Bench Testing a Switch Mode Drop In Replacement For the LM7805

Throwing a 5V regulator like the LM7805 at our projects can become habit forming, after all they’re dirt cheap and the circuit is about as basic as they come with only two external components, an input and output cap. As this is a good enough solution to most of our 5V circuits we can come into some issues if we aren’t paying attention. Linear regulators can only dissipate so much power in the form of heat before they need a heat sink and/or active cooling. Even if they can produce a cleaner output, in an embedded system, large power losses to heat are less than ideal to say the least.

[Daniel] needed an efficient solution to use in the place of an LM7805, after looking at the drop-in replacement switching solutions available on Adafruit’s website, he headed to DigiKey for a similar and less expensive part. [Daniel] collected some data and found the regulator to be 92% efficient with a 12V input, which is not quite the claimed 97% but a good solution nonetheless.

Switching voltage regulators are nothing new, so don’t even act like we just jumped on this switch-mode bandwagon! But it pays to give a little thought to your power supply. And while you’re in the mood, have an extremely thorough look inside the LM7805.

Good Old-Fashioned Circuit Bending With Patient Alpha

For a lot of us some sort of audio circuit was our first endeavor into electronics. Speak and Spell, atari punk console, LM386 in a mint tin, sound familiar? If not, you should do yourself a favor and knock out a couple of those simple projects. For those of us who have done a bit of what the kids are calling circuit bending, [Nickolas Peter] brings us a familiar hack with his Patient Alpha project. You can see a time-lapse video of the build process and a short demo in the video after the break.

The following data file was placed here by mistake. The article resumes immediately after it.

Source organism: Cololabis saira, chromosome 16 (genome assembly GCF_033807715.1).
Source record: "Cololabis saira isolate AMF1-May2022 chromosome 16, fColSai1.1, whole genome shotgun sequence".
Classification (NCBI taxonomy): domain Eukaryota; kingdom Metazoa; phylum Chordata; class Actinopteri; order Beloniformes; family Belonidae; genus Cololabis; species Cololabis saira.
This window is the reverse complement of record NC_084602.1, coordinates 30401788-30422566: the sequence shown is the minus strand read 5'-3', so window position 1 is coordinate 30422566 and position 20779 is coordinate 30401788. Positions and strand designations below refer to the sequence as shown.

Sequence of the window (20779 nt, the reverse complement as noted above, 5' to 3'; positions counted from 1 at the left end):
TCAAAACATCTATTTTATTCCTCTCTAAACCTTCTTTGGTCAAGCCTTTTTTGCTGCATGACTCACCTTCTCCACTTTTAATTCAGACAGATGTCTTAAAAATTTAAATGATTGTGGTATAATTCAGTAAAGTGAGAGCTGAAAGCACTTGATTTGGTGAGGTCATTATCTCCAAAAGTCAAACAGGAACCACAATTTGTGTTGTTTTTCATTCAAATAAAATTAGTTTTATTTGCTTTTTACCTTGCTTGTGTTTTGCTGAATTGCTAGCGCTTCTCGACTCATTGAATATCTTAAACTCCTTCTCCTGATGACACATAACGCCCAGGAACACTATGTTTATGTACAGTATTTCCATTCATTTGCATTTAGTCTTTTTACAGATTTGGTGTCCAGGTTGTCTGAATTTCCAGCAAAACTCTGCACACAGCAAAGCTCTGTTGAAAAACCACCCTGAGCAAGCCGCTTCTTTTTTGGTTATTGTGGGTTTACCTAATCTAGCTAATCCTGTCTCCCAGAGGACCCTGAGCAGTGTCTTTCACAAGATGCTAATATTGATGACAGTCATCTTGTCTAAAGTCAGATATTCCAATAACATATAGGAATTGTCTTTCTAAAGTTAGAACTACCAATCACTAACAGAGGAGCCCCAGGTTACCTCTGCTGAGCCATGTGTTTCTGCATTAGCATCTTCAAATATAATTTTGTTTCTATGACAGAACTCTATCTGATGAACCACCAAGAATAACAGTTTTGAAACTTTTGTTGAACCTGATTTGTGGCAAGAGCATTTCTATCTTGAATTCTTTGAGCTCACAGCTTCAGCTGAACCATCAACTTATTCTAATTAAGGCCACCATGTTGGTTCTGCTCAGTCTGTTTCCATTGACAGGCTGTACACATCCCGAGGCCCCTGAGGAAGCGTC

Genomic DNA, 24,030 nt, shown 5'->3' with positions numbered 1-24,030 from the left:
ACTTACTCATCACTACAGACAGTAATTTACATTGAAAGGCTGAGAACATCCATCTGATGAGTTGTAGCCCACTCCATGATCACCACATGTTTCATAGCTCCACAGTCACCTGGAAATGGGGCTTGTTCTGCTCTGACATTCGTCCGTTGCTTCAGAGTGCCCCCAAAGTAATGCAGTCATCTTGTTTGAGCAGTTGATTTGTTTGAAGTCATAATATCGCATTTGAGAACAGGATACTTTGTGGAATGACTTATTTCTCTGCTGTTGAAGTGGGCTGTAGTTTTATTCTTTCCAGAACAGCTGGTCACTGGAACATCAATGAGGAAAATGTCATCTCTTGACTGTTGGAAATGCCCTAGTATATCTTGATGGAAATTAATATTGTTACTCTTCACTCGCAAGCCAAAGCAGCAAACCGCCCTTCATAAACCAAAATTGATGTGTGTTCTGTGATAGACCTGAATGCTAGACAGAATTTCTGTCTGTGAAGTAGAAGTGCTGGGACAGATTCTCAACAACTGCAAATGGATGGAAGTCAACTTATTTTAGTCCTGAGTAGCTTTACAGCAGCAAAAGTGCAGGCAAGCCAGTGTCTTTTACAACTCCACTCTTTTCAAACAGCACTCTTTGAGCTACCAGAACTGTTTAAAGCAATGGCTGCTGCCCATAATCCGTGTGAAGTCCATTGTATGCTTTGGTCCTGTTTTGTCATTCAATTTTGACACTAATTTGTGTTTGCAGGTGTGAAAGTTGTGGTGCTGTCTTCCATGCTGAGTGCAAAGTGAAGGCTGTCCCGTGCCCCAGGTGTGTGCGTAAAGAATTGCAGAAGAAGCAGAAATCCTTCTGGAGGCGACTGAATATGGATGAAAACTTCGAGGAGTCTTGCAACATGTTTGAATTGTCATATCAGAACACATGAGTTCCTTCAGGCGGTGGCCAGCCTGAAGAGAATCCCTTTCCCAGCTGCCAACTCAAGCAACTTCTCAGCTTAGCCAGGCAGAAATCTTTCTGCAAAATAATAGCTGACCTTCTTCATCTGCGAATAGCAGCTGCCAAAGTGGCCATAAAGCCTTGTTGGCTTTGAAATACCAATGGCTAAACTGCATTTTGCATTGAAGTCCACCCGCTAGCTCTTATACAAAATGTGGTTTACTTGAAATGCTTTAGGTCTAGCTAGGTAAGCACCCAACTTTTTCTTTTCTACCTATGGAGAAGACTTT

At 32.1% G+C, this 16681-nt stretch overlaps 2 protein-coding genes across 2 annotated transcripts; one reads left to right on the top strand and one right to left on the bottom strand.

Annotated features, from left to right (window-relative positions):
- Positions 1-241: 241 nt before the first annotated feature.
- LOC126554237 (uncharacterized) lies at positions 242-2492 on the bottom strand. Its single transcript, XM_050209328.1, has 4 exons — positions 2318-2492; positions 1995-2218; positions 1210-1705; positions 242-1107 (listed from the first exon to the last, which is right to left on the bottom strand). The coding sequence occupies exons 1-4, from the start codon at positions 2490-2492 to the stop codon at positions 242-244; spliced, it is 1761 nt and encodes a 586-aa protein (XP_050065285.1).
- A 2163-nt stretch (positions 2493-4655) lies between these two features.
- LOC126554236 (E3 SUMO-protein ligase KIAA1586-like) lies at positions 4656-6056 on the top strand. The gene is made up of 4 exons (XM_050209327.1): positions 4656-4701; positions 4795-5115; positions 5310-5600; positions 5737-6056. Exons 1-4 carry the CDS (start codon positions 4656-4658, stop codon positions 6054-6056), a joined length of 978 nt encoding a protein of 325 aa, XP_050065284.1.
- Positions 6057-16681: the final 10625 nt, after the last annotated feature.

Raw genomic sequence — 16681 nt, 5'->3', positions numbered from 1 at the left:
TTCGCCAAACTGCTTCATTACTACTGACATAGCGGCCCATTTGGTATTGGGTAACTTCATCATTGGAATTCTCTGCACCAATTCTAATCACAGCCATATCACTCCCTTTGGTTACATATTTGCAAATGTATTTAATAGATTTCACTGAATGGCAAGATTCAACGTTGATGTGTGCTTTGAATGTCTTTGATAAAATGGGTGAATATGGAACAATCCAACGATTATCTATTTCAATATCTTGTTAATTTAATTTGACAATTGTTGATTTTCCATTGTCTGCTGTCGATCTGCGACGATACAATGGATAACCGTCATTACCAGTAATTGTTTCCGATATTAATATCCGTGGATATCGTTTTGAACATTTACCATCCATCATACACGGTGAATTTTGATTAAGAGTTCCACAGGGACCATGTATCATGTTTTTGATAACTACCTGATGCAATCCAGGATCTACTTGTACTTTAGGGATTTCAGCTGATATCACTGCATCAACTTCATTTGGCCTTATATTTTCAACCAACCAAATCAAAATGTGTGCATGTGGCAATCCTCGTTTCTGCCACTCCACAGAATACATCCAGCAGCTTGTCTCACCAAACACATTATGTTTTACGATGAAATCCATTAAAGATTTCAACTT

[Nickolas] did a few mods to his 2013 Executor key fob; the obligatory potentiometer for resistor swap is always a crowd pleaser. Adding an audio out via 3.5 mm jack is something that some of us wouldn’t have thought to include, but it lets the Executor scream into your serious audio gear for maximum eargasms. It’s worth mentioning that [Nickolas] does a good job with this hack’s finished look, albeit he started with a product in an enclosure he still goes to the trouble of custom fitting all his bits in an aesthetically pleasing way. And then he made a second.

We have covered circuit bent projects aplenty: from an old school take on circuit bending to one with a ratking of wires built on a proper bit of audio kit. Dig out your soldering iron and dig in.

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Nerf Turret controlled by Slack

What happens when you give a former Navy weapons engineer some development boards and ask him to build “something cool”? What happens when you give a kid finger paints? [Seb] obviously built an IoT Nerf Turret Gun controlled via a team communication app.

The weapon was a Nerf Stampede which was hacked so it could be fired electronically. The safety switch was bypassed and a relay provided the firing signal. The electronics stack consists of an Intel Galileo, a motor shield and a relay shield. The turret assembly was built using off the shelf structural parts from Actobotics. Stepper motors provide motion to the turret. The fun begins with how the software is implemented. An iBeacon network detects where people sit at in the office. So when you type in the name of your target in a messaging app, it knows where they’re sitting, aims at them, and pops a nerf dart at them.

The lessons learned are what makes such projects worth their while. For example, USB is a standard. And the standard says that USB cables be not more than 1.8 m long. [Seb] was reminded of this when his electronics worked on his workbench, but refused to work when placed in-situ and connected via a 3m long cable – the serial link just wouldn’t work.